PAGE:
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Note : Of all the notes that I’ve written up for download, this is the one section that is tied to the book that we are currently using here at Lamar University.  In this section we discuss using tables of integrals to help us with some integrals.  However, I haven’t had the time to construct a table of my own and so I will be using the tables given in Stewart’s Calculus, Early Transcendentals (6th edition).  As soon as I get around to writing my own table I’ll post it online and make any appropriate changes to this section.


So, with that out of the way let’s get on with this section.


This section is entitled Using Integral Tables and we will be using integral tables.  However, at some level, this isn’t really the point of this section.  To a certain extent the real subject of this section is how to take advantage of known integrals to do integrals that may not look anything like the ones that we do know how to do or are given in a table of integrals.


For the most part we’ll be doing this by using substitution to put integrals into a form that we can deal with.  However, not all of the integrals will require a substitution.  For some integrals all that we need to do is a little rewriting of the integrand to get into a form that we can deal with.


We’ve already related a new integral to one we could deal with at least once.  In the last example in the Trig Substitution section we looked at the following integral.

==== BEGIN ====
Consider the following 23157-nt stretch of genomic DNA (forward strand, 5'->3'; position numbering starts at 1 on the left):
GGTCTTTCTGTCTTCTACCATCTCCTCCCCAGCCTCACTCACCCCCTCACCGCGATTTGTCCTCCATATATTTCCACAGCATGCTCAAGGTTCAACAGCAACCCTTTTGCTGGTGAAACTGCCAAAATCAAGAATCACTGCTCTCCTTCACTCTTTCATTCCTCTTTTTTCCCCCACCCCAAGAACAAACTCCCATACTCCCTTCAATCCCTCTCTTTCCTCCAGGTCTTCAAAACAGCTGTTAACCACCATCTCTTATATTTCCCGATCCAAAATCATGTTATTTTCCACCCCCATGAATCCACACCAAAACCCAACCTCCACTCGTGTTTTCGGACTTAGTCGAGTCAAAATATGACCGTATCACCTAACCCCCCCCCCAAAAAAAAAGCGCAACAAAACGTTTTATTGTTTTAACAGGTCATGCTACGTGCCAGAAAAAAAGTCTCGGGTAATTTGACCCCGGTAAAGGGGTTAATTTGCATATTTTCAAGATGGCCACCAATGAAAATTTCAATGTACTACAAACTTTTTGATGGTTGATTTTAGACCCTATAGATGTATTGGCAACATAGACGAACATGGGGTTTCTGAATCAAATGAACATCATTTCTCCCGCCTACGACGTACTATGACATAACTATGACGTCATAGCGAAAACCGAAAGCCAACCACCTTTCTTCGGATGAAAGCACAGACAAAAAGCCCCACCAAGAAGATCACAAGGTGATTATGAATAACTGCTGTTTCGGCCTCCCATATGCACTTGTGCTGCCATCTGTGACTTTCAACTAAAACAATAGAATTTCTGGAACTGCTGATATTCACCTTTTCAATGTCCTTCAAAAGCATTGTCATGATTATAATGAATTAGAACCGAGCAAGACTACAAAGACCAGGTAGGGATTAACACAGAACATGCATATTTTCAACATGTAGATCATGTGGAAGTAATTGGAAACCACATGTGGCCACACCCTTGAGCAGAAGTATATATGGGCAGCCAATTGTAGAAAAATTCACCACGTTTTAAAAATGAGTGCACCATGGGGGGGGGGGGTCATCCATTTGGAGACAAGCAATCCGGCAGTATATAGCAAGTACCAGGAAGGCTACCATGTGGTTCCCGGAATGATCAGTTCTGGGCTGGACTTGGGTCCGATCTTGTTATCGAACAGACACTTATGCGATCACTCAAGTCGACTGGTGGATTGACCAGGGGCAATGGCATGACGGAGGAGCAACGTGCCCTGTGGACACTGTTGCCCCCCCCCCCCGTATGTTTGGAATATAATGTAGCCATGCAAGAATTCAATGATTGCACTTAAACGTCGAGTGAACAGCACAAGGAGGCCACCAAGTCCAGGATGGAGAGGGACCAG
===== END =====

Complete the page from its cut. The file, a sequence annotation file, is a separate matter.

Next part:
At first glance this looks nothing like a trig substitution problem.  However, with the substitution  we could turn the integral into,



which definitely is a trig substitution problem (  ).  We actually did this process in a single step by using , but the point is that with a substitution we were able to convert an integral into a form that we could deal with.


So, let’s work a couple examples using substitutions and tables.


Example 1  Evaluate the following integral.



So, the first thing we should do is go to the tables and see if there is anything in the tables that is close to this.  In the tables in Stewart we find the following integral,



This is nearly what we’ve got in our integral.  The only real difference is that we’ve got a coefficient in front of the x2 and the formula doesn’t.  This is easily enough dealt with.  All we need to do is the following manipulation on the integrand.



So, we can now use the formula with .



Example 2  Evaluate the following integral.



Going through our tables we aren’t going to find anything that looks like this in them.  However, notice that with the substitution  we can rewrite the integral as,


and this is in the tables.



Notice that this is a formula that will depend upon the value of a.  This will happen on occasion.  In our case we have  and  so we’ll use the second formula.




This final example uses a type of formula known as a reduction formula.


Example 3  Evaluate the following integral.



We’ll first need to use the substitution  since none of the formulas in our tables have that in them.  Doing this gives,



To help us with this integral we’ll use the following formula.



Formulas like this are called reduction formulas.  Reduction formulas generally don’t explicitly give the integral.  Instead they reduce the integral to an easier one.  In fact they often reduce the integral to a different version of itself!


For our integral we’ll use .



At this stage we can either reuse the reduction formula with  or use the formula



We’ll reuse the reduction formula with  so we can address something that happens on occasion.



Don’t forget that .  Often people forget that and then get stuck on the final integral!


There really wasn’t a lot to this section.  Just don’t forget that sometimes a simple substitution or rewrite of an integral can take it from undoable to doable.

Online Notes

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